We’re all familiar with the concept of “writer’s block” – that disease that infects writers who can’t seem to put pen to paper or finger to keyboard. I don’t really believe in writer’s block. I mean, I believe that it’s a phrase that people use to describe their inability to write, but I think it’s mostly an excuse for not writing. I’ve said before, the act of writing is the easy part of this process. Just write. If it’s lousy, it’ll get fixed or deleted in the editing process, but please, write something. And if you aren’t writing, but you’re genuinely researching, you are still engaged in the process. And I don’t mean the sort of research that is really procrastination. By genuinely researching, I mean reading a book, scouring the internet for a vital pieces of information, visiting locations that are vital to telling your story, or holed up in a library somewhere looking at rare documents.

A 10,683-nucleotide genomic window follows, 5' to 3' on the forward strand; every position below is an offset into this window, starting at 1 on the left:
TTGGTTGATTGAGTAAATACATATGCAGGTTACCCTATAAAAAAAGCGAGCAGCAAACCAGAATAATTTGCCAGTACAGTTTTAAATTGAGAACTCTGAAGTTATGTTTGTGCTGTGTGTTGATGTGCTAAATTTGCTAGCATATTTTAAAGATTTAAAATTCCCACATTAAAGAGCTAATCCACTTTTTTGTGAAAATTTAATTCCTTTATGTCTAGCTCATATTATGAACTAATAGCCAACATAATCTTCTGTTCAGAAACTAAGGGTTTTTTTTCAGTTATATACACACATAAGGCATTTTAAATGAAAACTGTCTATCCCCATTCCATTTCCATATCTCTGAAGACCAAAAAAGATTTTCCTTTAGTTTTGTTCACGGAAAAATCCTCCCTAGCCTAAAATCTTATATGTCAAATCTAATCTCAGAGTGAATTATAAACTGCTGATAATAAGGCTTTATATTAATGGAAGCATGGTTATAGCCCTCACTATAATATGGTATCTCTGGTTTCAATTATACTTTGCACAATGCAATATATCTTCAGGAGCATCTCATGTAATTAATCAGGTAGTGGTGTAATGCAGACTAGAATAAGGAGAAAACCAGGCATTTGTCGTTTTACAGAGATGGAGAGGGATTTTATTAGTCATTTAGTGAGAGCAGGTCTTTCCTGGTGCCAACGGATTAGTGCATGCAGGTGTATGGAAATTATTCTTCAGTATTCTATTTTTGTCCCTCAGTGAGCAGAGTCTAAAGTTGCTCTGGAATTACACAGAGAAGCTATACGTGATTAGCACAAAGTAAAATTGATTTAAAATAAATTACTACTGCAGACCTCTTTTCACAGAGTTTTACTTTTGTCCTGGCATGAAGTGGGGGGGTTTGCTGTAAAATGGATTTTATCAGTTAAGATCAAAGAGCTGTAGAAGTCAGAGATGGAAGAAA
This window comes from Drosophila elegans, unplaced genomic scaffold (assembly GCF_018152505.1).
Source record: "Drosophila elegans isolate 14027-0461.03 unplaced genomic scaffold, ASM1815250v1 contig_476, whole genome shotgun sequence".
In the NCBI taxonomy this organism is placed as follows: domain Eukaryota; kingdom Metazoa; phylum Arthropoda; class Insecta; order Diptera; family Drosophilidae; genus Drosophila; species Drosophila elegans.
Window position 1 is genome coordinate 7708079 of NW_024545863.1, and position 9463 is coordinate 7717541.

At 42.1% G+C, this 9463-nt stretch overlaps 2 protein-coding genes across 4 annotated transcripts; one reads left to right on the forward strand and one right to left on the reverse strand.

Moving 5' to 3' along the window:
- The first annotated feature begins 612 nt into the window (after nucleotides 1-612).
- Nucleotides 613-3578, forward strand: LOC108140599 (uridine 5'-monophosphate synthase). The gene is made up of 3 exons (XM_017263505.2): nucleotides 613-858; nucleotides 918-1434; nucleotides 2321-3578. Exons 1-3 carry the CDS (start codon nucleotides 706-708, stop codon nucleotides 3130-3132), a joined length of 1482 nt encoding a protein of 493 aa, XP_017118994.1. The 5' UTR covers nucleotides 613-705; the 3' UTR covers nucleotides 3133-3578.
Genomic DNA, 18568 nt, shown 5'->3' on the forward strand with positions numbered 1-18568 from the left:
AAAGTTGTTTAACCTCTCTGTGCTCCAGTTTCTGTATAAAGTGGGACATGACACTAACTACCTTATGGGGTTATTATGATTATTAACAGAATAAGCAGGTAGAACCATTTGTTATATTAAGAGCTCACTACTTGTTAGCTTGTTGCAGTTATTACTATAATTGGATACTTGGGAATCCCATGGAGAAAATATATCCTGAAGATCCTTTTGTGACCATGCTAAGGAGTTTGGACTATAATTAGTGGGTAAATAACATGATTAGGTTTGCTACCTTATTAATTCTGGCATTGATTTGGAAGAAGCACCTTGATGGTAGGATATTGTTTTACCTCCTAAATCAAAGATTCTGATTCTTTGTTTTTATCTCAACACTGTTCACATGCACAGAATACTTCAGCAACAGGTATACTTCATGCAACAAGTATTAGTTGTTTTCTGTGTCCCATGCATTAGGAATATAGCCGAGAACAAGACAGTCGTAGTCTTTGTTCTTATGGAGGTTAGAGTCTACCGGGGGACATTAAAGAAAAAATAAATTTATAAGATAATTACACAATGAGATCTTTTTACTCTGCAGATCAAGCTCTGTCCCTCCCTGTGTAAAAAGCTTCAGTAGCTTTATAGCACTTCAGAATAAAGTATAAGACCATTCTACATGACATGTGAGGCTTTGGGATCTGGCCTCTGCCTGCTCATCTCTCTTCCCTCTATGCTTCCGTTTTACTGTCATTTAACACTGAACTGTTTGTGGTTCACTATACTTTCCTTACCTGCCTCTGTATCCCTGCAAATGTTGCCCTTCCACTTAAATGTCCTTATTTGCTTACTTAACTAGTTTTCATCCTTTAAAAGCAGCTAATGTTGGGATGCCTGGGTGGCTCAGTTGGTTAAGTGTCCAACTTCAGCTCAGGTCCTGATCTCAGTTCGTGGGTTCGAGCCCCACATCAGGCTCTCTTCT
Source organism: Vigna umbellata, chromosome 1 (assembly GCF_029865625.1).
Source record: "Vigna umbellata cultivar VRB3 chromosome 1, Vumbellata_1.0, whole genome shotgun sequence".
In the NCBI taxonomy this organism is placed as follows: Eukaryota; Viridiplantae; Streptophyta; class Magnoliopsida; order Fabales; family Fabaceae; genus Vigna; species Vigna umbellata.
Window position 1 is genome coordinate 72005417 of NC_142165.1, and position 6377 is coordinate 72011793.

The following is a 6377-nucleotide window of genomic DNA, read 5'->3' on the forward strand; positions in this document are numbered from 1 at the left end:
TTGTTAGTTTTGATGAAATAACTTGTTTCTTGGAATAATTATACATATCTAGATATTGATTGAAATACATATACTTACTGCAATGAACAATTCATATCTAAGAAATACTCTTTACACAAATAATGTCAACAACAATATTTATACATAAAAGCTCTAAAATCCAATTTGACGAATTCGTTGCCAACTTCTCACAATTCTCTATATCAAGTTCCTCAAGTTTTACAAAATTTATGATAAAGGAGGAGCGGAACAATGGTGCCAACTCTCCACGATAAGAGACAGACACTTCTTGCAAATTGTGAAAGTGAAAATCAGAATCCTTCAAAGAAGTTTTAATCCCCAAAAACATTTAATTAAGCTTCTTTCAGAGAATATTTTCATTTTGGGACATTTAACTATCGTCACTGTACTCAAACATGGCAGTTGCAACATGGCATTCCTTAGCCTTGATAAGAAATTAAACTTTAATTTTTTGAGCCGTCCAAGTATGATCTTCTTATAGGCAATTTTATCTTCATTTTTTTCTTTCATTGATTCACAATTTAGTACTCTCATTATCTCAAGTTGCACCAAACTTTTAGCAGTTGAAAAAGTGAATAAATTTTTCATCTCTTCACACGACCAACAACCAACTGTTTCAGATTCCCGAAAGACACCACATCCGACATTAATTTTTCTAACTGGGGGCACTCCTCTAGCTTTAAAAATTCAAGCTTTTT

Writer’s block typically doesn’t involve sitting for hours staring a blank screen, suffering from lack of inspiration. Writer’s block is cleaning the house, checking email, looking at Facebook, tweeting, watching TV, taking up a new and useless hobby, and doing other things when you should normally write. People who teach writing always say, “Make a specific time to write,” and that’s great advice, because otherwise you don’t even know when you’re not getting the job done. For me, every day that I don’t write is a day I fell off the wagon – and there are plenty. If I can get just 30 minutes done, I’m happy. If I’m correct (and in my column, I am) and writer’s block doesn’t exist, there is still more serious ailment lurking out there. Editor’s block.